So here it is, the Sony KD-65X9005A, or 4K TV for the masses, as Sony would lead us to believe. This £6000 65in TV is (until we get our hands on the £4000, 55in Sony KD-55X9005A) the smallest and cheapest 4K screen we’ve ever reviewed.
We’re not new to 4K Ultra HD TVs, though, having spent some quality time with LG’s 84in 84LM960V and Sony’s similarly sized KD-84X9005 in recent months. First impressions were promising, but at £22,500 and £25,000 respectively, they’re only going to find homes with seriously big spenders. You could argue £6000 is still expensive by normal flatscreen TV standards, but the KD-65X9005A is no normal TV.
4K Ultra HD: the story so far
For those playing 4K catch-up, now is probably a good time to give you a quick overview of the technology and where the land lies regarding content.
By digital cinema standards, 4K resolution is officially 4096 x 2160 pixels – but in order for it to fit a domestic 16:9 picture format, the resolution is tweaked to 3840 x 2160. This is still four times the total number of pixels that you’ll see on a standard Full HD (1920 x 1080) television.
It’s still a fledgling format. There’s no native content available to buy on a physical disc or download as a digital file. Sony is pushing the idea of ‘Mastered in 4K’ Blu-ray discs, eight of which Sony will be giving away when you purchase either the 65X9005A or its 55in sibling. But, although these will be made using a 4K scan of the original film, the resolution on the actual disc will still only be Full HD.
No one broadcasts in it either, although companies in Japan plan to start in 2014, the BBC are planning to test 4K at Wimbledon and Japanese company NTT West recently announced it’s testing 4K TV streaming. TV programmes such as Breaking Bad have been filmed in 4K too, presumably for future consumption.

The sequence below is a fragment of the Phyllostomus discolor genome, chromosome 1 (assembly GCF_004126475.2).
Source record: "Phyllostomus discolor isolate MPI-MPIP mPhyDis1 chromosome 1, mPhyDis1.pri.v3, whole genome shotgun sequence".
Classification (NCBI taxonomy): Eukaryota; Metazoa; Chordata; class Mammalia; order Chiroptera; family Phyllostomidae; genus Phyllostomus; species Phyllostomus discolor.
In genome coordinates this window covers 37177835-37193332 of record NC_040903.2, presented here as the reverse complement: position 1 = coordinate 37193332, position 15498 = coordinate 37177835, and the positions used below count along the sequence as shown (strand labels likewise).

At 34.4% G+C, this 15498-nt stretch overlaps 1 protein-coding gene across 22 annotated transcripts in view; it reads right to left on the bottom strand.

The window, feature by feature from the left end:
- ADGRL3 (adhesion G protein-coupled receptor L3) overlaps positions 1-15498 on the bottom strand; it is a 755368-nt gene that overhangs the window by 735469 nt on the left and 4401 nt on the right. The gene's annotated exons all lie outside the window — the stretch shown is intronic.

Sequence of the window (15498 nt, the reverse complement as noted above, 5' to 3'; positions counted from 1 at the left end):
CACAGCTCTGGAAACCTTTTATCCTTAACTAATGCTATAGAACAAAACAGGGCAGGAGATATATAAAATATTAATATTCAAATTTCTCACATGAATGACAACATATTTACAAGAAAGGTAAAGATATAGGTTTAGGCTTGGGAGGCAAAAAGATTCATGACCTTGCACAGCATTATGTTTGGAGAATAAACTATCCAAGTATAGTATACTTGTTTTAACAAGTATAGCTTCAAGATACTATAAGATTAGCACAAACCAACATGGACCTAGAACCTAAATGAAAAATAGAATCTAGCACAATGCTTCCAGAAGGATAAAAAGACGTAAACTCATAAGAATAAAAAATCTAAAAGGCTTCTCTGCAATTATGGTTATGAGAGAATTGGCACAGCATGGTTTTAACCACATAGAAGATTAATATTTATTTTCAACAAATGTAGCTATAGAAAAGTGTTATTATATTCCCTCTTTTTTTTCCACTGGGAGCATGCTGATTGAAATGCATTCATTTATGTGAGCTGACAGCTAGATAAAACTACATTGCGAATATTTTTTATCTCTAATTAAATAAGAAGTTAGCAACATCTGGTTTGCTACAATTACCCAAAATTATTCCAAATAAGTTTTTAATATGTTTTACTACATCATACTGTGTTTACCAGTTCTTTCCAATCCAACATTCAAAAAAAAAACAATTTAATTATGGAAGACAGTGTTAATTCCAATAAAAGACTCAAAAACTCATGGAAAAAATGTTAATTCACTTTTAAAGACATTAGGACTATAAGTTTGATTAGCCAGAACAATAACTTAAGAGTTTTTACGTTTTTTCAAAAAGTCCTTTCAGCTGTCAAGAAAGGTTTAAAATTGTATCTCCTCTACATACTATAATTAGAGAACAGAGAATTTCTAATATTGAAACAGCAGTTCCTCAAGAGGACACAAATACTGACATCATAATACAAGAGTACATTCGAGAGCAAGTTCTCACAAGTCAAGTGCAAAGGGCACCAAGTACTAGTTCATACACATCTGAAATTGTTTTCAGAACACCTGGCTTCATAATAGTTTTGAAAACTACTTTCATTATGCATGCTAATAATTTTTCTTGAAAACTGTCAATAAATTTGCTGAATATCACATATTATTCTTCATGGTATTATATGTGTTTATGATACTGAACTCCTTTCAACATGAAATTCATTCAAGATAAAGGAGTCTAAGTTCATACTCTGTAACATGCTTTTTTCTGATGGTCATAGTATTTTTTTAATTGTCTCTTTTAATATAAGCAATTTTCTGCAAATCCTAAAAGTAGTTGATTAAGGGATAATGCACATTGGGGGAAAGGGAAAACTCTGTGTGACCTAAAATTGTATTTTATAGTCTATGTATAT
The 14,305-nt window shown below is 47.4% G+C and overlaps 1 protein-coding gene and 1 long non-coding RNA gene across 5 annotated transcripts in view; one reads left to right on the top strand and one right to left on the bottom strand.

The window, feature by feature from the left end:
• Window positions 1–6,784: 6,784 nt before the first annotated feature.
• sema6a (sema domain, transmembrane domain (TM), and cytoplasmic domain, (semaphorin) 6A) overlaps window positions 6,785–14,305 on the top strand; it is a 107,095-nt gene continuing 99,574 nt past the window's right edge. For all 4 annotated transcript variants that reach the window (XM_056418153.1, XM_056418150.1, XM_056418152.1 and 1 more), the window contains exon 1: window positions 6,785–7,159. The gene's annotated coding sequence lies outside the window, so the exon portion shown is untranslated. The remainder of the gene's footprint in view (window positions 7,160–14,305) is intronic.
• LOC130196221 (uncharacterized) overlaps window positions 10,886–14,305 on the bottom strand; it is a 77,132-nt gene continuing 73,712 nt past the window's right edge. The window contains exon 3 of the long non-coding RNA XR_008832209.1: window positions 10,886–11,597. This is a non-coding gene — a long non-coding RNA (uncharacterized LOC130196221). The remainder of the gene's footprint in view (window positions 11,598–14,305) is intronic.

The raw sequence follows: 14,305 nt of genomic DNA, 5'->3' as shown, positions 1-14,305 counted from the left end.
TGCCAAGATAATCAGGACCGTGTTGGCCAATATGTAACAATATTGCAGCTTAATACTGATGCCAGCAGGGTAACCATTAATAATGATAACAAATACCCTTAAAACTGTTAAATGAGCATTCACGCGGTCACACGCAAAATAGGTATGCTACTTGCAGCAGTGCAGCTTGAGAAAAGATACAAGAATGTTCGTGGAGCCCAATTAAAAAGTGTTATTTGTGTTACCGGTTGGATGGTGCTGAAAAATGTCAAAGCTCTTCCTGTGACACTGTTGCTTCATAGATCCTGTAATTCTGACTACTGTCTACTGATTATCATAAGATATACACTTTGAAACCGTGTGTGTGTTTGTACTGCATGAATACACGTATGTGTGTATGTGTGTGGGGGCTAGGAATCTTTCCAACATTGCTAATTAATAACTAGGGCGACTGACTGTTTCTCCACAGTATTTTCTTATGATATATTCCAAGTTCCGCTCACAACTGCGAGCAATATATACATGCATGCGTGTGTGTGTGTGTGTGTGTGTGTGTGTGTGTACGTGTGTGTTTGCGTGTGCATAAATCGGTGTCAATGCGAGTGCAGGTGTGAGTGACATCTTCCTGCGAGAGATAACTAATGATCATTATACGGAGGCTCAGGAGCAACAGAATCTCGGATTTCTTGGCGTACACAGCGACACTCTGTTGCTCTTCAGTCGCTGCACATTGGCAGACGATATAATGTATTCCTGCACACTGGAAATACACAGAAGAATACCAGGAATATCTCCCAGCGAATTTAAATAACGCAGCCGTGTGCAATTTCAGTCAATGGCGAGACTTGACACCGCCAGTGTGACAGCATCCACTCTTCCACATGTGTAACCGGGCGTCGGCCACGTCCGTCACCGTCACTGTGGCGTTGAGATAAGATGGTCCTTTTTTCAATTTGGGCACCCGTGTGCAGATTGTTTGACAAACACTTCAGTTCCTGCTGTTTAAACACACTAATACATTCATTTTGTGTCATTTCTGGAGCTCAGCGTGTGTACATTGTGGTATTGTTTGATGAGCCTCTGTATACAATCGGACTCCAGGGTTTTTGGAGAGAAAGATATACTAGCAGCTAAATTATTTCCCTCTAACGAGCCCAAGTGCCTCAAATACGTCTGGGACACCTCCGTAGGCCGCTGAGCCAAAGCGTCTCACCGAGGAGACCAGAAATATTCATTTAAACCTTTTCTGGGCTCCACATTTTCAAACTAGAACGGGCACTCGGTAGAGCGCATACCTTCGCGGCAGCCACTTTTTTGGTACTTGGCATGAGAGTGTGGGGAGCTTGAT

Sony Mastered in 4K
Back in January at the Consumer Electronics Show (CES) in Las Vegas Sony announced plans for a 4K movie download service to be launched in the US this summer, though at the time of writing a firm date is yet to be confirmed.
Also due to launch in the US this autumn is the $700 Sony FMP-X1 4K media server. It’s going to be loaded with 10 films, including titles such as The Amazing Spider-Man, Battle: Los Angeles and remastered versions of Taxi Driver and The Bridge on the River Kwai.
You will also be able to download 4K films to the Sony Media Player's 2TB hard drive, with Sony confirming the launch of the Video Unlimited 4K download service in the US, with films from $7.99 to rent or $30 to buy.
But while Sony’s service will presumably work fine with Sony 4K Ultra HD TVs, there’s still no official 4K specification, which could potentially become a stumbling block for early adopters.
When these standards are finally introduced, be it next year, 2015 or beyond, there is a chance that the 4K TV you buy now might not conform to this new standard. Whether this could make first-generation sets such as these irrelevant remains to be seen, but we’d like to think that manufacturers as experienced as Sony wouldn’t let this happen.Sony KD-65X9005A review: Freeview HD picture quality